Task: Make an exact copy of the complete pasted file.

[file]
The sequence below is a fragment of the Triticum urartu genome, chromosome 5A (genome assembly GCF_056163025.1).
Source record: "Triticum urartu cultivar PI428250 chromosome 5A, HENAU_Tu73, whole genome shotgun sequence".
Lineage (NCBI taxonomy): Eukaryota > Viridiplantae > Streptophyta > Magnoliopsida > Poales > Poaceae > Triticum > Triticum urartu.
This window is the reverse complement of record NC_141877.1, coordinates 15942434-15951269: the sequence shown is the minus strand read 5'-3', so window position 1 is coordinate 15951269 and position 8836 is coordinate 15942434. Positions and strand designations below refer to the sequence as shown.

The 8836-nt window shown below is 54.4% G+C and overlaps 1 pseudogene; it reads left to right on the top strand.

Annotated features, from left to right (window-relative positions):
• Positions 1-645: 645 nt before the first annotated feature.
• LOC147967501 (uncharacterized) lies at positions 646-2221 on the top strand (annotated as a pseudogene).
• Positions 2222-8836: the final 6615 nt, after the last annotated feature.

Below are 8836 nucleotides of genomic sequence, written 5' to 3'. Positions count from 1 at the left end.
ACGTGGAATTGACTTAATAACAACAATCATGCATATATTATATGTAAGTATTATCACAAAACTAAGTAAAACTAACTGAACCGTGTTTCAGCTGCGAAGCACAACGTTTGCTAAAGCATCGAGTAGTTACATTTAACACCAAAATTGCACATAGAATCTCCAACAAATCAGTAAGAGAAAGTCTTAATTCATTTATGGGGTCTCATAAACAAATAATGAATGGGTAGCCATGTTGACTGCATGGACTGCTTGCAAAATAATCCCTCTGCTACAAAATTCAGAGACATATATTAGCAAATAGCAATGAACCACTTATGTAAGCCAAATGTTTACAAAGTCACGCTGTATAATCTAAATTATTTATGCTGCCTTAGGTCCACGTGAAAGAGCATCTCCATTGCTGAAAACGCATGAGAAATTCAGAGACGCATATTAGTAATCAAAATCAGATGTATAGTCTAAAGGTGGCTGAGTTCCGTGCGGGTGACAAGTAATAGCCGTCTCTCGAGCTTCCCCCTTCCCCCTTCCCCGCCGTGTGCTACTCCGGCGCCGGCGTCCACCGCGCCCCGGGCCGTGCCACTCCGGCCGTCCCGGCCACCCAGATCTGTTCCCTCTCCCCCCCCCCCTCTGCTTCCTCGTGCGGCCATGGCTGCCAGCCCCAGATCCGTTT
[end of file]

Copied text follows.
The sequence below is a fragment of the Triticum urartu genome, chromosome 5A (genome assembly GCF_056163025.1).
Source record: "Triticum urartu cultivar PI428250 chromosome 5A, HENAU_Tu73, whole genome shotgun sequence".
Lineage (NCBI taxonomy): Eukaryota > Viridiplantae > Streptophyta > Magnoliopsida > Poales > Poaceae > Triticum > Triticum urartu.
This window is the reverse complement of record NC_141877.1, coordinates 15942434-15951269: the sequence shown is the minus strand read 5'-3', so window position 1 is coordinate 15951269 and position 8836 is coordinate 15942434. Positions and strand designations below refer to the sequence as shown.

The 8836-nt window shown below is 54.4% G+C and overlaps 1 pseudogene; it reads left to right on the top strand.

Annotated features, from left to right (window-relative positions):
• Positions 1-645: 645 nt before the first annotated feature.
• LOC147967501 (uncharacterized) lies at positions 646-2221 on the top strand (annotated as a pseudogene).
• Positions 2222-8836: the final 6615 nt, after the last annotated feature.

Below are 8836 nucleotides of genomic sequence, written 5' to 3'. Positions count from 1 at the left end.
ACGTGGAATTGACTTAATAACAACAATCATGCATATATTATATGTAAGTATTATCACAAAACTAAGTAAAACTAACTGAACCGTGTTTCAGCTGCGAAGCACAACGTTTGCTAAAGCATCGAGTAGTTACATTTAACACCAAAATTGCACATAGAATCTCCAACAAATCAGTAAGAGAAAGTCTTAATTCATTTATGGGGTCTCATAAACAAATAATGAATGGGTAGCCATGTTGACTGCATGGACTGCTTGCAAAATAATCCCTCTGCTACAAAATTCAGAGACATATATTAGCAAATAGCAATGAACCACTTATGTAAGCCAAATGTTTACAAAGTCACGCTGTATAATCTAAATTATTTATGCTGCCTTAGGTCCACGTGAAAGAGCATCTCCATTGCTGAAAACGCATGAGAAATTCAGAGACGCATATTAGTAATCAAAATCAGATGTATAGTCTAAAGGTGGCTGAGTTCCGTGCGGGTGACAAGTAATAGCCGTCTCTCGAGCTTCCCCCTTCCCCCTTCCCCGCCGTGTGCTACTCCGGCGCCGGCGTCCACCGCGCCCCGGGCCGTGCCACTCCGGCCGTCCCGGCCACCCAGATCTGTTCCCTCTCCCCCCCCCCCTCTGCTTCCTCGTGCGGCCATGGCTGCCAGCCCCAGATCCGTTT